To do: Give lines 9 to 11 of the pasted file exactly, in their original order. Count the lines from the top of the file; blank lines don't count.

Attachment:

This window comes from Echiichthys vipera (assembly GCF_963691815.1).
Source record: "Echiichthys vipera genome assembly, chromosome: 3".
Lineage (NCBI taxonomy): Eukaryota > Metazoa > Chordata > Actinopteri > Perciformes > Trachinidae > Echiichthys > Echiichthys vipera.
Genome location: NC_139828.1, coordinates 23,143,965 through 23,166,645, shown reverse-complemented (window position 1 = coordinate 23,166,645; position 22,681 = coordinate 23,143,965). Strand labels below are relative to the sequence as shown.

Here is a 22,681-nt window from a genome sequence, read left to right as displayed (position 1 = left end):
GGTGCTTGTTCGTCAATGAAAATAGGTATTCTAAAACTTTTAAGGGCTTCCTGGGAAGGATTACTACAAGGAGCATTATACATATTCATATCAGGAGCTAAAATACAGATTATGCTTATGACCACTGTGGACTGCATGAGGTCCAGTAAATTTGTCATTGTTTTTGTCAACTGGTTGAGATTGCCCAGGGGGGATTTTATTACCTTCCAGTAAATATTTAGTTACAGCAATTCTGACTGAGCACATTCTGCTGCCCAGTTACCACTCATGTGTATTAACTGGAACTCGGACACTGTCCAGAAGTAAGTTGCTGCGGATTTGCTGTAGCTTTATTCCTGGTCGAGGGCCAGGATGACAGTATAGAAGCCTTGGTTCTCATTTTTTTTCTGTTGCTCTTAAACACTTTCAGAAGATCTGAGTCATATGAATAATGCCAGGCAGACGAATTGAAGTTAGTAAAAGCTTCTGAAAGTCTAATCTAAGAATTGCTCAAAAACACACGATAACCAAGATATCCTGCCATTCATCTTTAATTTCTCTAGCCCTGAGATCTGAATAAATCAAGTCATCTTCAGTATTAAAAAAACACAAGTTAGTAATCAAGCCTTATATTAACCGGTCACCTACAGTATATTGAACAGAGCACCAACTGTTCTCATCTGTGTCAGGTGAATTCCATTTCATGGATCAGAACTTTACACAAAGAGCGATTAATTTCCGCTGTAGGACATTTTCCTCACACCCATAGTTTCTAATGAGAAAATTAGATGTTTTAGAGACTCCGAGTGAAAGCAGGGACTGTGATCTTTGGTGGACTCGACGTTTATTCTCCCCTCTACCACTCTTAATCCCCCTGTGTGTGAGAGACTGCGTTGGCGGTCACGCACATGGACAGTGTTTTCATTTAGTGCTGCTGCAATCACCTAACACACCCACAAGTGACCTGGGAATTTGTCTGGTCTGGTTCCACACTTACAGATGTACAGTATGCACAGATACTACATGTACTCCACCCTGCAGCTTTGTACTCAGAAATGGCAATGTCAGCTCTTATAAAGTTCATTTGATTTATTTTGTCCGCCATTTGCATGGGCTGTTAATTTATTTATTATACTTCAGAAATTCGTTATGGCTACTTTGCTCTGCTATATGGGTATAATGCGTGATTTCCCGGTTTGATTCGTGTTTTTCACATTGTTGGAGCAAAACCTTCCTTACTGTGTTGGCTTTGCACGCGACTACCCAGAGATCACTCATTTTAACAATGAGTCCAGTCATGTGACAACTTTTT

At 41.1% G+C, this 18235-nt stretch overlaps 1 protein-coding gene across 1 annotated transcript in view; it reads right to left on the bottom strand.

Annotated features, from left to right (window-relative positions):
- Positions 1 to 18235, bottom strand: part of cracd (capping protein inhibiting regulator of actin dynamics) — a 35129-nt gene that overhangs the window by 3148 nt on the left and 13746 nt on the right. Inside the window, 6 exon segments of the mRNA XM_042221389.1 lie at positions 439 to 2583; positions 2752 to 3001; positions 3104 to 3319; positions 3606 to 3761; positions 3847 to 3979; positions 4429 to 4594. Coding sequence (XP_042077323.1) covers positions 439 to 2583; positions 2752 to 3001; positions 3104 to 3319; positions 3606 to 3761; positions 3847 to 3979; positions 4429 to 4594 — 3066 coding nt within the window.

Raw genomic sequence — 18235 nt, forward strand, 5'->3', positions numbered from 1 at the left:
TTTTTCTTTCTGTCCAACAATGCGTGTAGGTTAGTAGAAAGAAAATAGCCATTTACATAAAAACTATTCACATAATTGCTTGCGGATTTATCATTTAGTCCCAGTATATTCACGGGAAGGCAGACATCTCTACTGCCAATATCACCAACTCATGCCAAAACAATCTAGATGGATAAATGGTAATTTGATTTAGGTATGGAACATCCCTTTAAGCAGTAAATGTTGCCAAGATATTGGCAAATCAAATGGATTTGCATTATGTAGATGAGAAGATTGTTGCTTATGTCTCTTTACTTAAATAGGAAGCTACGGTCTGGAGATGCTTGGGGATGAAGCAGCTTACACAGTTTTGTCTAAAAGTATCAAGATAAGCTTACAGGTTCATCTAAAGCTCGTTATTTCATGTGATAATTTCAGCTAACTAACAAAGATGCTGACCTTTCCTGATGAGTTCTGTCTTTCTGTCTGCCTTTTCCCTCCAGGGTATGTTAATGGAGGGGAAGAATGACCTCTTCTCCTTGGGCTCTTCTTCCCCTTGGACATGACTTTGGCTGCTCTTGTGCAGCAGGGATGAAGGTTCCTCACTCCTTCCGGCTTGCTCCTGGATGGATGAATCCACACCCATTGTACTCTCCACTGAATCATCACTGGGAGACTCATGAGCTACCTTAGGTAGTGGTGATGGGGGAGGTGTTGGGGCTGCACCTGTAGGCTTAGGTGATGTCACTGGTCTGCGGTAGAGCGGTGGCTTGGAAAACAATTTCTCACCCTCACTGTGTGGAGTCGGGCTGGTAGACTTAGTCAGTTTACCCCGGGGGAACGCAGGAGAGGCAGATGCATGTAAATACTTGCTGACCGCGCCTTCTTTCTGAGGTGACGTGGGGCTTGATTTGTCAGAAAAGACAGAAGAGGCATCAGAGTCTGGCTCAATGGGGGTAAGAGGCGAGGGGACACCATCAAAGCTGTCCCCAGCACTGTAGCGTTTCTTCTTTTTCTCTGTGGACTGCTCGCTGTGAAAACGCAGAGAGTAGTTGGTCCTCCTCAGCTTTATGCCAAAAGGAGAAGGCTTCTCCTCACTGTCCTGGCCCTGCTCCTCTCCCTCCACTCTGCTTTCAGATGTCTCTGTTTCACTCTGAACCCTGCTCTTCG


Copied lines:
- Positions 1 to 18235, bottom strand: part of cracd (capping protein inhibiting regulator of actin dynamics) — a 35129-nt gene that overhangs the window by 3148 nt on the left and 13746 nt on the right. Inside the window, 6 exon segments of the mRNA XM_042221389.1 lie at positions 439 to 2583; positions 2752 to 3001; positions 3104 to 3319; positions 3606 to 3761; positions 3847 to 3979; positions 4429 to 4594. Coding sequence (XP_042077323.1) covers positions 439 to 2583; positions 2752 to 3001; positions 3104 to 3319; positions 3606 to 3761; positions 3847 to 3979; positions 4429 to 4594 — 3066 coding nt within the window.

Raw genomic sequence — 18235 nt, forward strand, 5'->3', positions numbered from 1 at the left:
TTTTTCTTTCTGTCCAACAATGCGTGTAGGTTAGTAGAAAGAAAATAGCCATTTACATAAAAACTATTCACATAATTGCTTGCGGATTTATCATTTAGTCCCAGTATATTCACGGGAAGGCAGACATCTCTACTGCCAATATCACCAACTCATGCCAAAACAATCTAGATGGATAAATGGTAATTTGATTTAGGTATGGAACATCCCTTTAAGCAGTAAATGTTGCCAAGATATTGGCAAATCAAATGGATTTGCATTATGTAGATGAGAAGATTGTTGCTTATGTCTCTTTACTTAAATAGGAAGCTACGGTCTGGAGATGCTTGGGGATGAAGCAGCTTACACAGTTTTGTCTAAAAGTATCAAGATAAGCTTACAGGTTCATCTAAAGCTCGTTATTTCATGTGATAATTTCAGCTAACTAACAAAGATGCTGACCTTTCCTGATGAGTTCTGTCTTTCTGTCTGCCTTTTCCCTCCAGGGTATGTTAATGGAGGGGAAGAATGACCTCTTCTCCTTGGGCTCTTCTTCCCCTTGGACATGACTTTGGCTGCTCTTGTGCAGCAGGGATGAAGGTTCCTCACTCCTTCCGGCTTGCTCCTGGATGGATGAATCCACACCCATTGTACTCTCCACTGAATCATCACTGGGAGACTCATGAGCTACCTTAGGTAGTGGTGATGGGGGAGGTGTTGGGGCTGCACCTGTAGGCTTAGGTGATGTCACTGGTCTGCGGTAGAGCGGTGGCTTGGAAAACAATTTCTCACCCTCACTGTGTGGAGTCGGGCTGGTAGACTTAGTCAGTTTACCCCGGGGGAACGCAGGAGAGGCAGATGCATGTAAATACTTGCTGACCGCGCCTTCTTTCTGAGGTGACGTGGGGCTTGATTTGTCAGAAAAGACAGAAGAGGCATCAGAGTCTGGCTCAATGGGGGTAAGAGGCGAGGGGACACCATCAAAGCTGTCCCCAGCACTGTAGCGTTTCTTCTTTTTCTCTGTGGACTGCTCGCTGTGAAAACGCAGAGAGTAGTTGGTCCTCCTCAGCTTTATGCCAAAAGGAGAAGGCTTCTCCTCACTGTCCTGGCCCTGCTCCTCTCCCTCCACTCTGCTTTCAGATGTCTCTGTTTCACTCTGAACCCTGCTCTTCG